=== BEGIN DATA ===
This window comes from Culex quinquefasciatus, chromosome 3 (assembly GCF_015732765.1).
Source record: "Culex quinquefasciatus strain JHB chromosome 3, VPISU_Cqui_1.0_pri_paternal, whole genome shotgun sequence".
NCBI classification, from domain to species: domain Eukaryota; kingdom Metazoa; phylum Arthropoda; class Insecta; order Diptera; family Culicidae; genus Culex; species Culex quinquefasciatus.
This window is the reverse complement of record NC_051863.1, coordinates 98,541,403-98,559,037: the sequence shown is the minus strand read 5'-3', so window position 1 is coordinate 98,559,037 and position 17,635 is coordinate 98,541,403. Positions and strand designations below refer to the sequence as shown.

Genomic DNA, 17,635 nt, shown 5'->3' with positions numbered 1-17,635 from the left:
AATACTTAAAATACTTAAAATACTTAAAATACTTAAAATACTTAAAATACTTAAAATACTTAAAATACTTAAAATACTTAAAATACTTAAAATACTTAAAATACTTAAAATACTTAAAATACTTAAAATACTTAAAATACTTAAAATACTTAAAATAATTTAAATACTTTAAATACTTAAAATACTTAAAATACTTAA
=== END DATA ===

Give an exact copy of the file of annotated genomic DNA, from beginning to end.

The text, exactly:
This window comes from Culex quinquefasciatus, chromosome 3 (assembly GCF_015732765.1).
Source record: "Culex quinquefasciatus strain JHB chromosome 3, VPISU_Cqui_1.0_pri_paternal, whole genome shotgun sequence".
NCBI classification, from domain to species: domain Eukaryota; kingdom Metazoa; phylum Arthropoda; class Insecta; order Diptera; family Culicidae; genus Culex; species Culex quinquefasciatus.
This window is the reverse complement of record NC_051863.1, coordinates 98,541,403-98,559,037: the sequence shown is the minus strand read 5'-3', so window position 1 is coordinate 98,559,037 and position 17,635 is coordinate 98,541,403. Positions and strand designations below refer to the sequence as shown.

Genomic DNA, 17,635 nt, shown 5'->3' with positions numbered 1-17,635 from the left:
AATACTTAAAATACTTAAAATACTTAAAATACTTAAAATACTTAAAATACTTAAAATACTTAAAATACTTAAAATACTTAAAATACTTAAAATACTTAAAATACTTAAAATACTTAAAATACTTAAAATACTTAAAATACTTAAAATACTTAAAATAATTTAAATACTTTAAATACTTAAAATACTTAAAATACTTAA